Leonard Cohen: Bird on a Wire
Palmer's film is that rare concert doc that isn't for established fans only.
The plot of "Strictly Ballroom" is as old as the hills, but the characters in the movie seem to come from another planet. Surely nobody in Australia dresses like this, talks like this, takes ballroom dancing as seriously as this? They do? The true weirdness of the movie comes when we begin to realize the director didn't make everything up; only real life could possibly have inspired a world this bizarre.
The movie, which crosses Astaire and Rodgers with Mickey and Judy and adds a dash of Spinal Tap, is a comedy posing as a docudrama about competitive ballroom dancing in Australia. Everyone in the movie takes the sport, or art, with deadly seriousness, and their world revolves around the Pan-Pacific Grand Prix Amateur Championships (which, despite its grand name, seems to be a local event). Like synchronized swimming (the most hilarious event in Olympics history), competitive ballroom dancing is essentially lighthearted fun spoiled by lead-footed rules.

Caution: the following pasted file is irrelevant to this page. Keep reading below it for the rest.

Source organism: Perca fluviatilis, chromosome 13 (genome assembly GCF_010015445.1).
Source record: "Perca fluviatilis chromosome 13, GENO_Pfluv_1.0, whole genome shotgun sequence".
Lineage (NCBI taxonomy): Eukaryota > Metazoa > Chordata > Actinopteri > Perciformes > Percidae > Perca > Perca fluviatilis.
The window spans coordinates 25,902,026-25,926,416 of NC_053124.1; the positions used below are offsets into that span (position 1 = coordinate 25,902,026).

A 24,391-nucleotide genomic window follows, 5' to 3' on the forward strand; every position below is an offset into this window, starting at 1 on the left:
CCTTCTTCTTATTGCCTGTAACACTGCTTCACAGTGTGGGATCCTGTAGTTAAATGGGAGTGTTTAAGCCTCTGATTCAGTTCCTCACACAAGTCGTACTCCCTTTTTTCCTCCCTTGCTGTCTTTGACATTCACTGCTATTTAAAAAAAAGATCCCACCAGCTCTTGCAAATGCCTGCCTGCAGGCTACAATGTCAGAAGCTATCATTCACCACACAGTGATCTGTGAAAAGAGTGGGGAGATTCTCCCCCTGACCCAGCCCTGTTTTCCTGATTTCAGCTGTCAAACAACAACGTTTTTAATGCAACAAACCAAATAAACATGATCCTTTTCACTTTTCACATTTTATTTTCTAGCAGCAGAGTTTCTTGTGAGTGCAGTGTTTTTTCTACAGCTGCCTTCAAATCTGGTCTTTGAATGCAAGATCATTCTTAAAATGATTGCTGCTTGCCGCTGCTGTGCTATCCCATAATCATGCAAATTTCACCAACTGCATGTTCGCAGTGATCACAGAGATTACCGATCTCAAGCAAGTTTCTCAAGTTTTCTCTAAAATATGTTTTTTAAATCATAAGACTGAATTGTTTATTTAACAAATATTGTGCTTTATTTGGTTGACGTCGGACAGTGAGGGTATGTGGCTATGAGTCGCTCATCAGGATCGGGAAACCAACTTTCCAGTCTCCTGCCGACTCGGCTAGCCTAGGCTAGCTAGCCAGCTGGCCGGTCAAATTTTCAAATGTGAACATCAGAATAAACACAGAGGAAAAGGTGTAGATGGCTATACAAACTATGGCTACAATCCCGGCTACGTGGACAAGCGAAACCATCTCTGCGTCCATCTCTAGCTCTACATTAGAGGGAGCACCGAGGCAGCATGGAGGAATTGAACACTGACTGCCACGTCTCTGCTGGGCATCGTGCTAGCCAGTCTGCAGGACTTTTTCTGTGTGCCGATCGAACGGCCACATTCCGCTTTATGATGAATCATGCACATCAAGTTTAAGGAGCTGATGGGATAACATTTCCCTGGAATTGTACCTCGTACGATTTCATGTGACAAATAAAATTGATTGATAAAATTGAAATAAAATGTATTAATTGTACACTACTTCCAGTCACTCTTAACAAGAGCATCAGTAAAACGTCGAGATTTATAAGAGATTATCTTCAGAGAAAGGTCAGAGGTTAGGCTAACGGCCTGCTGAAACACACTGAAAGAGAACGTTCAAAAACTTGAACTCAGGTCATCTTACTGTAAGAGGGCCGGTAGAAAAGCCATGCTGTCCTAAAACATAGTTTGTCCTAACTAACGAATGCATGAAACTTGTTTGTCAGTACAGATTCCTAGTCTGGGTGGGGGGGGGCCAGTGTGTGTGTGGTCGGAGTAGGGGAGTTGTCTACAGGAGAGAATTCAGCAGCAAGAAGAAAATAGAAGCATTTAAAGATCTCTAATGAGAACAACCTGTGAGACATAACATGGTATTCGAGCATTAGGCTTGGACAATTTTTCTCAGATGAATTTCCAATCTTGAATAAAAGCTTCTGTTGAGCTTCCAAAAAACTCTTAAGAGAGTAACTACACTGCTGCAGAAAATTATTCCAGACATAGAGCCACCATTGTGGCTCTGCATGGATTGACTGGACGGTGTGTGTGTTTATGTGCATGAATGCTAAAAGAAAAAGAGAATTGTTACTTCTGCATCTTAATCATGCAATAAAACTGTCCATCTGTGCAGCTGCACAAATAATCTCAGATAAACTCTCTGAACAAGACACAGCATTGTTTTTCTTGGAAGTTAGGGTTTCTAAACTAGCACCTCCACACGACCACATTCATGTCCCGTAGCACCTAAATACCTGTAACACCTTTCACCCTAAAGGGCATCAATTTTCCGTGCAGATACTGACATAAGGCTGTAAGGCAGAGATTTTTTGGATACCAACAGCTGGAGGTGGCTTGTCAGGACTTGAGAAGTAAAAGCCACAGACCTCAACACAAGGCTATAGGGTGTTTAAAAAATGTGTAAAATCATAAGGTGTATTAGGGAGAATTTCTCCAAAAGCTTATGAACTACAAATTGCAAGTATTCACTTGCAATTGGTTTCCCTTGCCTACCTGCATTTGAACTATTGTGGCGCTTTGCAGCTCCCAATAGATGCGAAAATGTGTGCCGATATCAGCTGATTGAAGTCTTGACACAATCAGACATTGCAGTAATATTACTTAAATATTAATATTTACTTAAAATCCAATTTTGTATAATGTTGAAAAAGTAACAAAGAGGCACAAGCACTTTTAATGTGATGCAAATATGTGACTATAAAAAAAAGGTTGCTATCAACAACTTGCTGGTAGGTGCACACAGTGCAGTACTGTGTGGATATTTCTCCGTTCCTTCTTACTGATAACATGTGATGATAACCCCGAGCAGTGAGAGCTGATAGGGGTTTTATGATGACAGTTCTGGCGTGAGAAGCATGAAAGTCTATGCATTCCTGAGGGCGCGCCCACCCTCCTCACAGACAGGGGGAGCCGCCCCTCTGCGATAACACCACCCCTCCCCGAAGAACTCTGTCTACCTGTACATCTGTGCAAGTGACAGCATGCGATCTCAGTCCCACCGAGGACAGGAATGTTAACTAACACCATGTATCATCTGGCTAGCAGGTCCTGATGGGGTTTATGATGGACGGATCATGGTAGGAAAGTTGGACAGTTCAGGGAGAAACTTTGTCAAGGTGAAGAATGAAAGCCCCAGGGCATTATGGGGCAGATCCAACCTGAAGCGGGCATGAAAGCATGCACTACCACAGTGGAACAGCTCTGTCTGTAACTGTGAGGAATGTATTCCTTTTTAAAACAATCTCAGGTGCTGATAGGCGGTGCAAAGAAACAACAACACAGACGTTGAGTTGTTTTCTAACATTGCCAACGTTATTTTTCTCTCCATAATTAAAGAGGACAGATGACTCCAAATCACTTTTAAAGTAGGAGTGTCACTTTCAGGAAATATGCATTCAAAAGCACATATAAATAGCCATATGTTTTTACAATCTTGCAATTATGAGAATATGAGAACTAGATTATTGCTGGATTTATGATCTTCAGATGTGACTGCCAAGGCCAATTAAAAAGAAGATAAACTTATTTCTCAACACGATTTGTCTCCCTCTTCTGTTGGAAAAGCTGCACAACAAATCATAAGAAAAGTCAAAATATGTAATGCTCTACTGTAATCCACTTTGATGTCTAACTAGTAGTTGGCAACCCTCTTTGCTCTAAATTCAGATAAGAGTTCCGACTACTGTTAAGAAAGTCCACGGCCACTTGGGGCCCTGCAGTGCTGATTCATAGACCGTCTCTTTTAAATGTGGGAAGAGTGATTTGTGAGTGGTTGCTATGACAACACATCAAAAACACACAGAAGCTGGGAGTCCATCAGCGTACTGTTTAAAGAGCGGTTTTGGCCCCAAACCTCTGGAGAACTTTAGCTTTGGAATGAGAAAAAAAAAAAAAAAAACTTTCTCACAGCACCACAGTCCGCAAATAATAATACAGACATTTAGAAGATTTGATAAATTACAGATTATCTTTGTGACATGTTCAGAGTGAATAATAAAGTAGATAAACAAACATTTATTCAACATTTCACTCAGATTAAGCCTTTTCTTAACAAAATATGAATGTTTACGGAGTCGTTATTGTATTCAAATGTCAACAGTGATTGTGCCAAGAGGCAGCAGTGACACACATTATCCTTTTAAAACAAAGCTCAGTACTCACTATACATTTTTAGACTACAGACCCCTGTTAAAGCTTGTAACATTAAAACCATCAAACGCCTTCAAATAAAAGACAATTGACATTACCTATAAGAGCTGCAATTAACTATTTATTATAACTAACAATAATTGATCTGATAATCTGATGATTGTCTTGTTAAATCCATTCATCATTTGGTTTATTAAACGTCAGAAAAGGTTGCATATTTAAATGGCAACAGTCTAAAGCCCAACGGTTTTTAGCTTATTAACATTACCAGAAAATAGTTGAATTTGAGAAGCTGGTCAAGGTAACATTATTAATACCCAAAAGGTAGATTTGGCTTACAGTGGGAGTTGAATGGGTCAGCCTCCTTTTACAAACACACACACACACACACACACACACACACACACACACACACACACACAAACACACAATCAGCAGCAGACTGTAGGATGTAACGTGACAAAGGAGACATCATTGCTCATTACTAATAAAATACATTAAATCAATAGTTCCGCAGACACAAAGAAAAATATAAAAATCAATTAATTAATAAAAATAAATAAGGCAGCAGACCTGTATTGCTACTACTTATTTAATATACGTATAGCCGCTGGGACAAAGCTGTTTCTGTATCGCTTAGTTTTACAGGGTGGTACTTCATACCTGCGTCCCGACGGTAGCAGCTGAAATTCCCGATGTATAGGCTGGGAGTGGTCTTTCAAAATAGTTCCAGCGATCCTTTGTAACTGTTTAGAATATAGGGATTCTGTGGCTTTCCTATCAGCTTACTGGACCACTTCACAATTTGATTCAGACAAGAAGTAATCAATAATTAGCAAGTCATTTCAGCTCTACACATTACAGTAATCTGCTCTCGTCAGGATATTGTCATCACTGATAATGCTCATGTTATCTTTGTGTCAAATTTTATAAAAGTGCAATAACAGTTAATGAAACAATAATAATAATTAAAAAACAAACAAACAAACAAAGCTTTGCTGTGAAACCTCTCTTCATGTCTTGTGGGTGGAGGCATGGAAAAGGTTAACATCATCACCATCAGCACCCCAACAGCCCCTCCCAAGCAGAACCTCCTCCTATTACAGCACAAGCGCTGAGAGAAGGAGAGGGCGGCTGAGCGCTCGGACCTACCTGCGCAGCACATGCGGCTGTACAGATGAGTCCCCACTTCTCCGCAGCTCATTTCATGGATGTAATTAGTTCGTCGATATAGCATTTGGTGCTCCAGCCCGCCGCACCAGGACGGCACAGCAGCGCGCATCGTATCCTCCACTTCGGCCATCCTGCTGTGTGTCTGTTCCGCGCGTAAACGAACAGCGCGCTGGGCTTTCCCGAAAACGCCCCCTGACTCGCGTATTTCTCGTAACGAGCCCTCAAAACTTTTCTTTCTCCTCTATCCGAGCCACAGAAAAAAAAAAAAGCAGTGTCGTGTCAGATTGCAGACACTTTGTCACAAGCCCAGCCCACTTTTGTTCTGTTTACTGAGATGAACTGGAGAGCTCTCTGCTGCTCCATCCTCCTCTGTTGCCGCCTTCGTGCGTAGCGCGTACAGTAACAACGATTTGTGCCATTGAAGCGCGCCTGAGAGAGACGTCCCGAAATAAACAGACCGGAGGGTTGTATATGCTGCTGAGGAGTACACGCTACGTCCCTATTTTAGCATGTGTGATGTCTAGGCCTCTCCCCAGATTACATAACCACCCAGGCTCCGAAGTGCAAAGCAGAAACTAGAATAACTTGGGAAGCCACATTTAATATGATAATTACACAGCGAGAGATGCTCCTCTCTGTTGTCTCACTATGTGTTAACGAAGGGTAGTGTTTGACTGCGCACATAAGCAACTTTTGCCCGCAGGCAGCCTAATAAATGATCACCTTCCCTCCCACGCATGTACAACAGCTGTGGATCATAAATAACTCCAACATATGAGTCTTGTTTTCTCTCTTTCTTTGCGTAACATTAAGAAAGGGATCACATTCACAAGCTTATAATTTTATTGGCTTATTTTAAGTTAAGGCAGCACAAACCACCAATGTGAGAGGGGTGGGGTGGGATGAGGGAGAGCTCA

The film's hero is Scott (Paul Mercurio), a pleasant young man with a mad light in his eyes, who, according to the pseudodocumentary that opens the film, was born to win the Pan-Pacific. But then he jeopardizes his chances by recklessly ignoring the rules, and forcing his partner to join him in a dance routine that was (gasp!) spontaneous and improvised.
His partner is enraged, and leaves him. His mother, a former championship dancer, is beside herself. The estimable Barry Fife (Bill Hunter), the autocratic czar of ballroom contests, is deeply offended. Only the good-hearted Fran (Tara Morice) believes in him, and offers to become his partner. This is despite her lack of experience, her general ungainliness, and her homely appearance.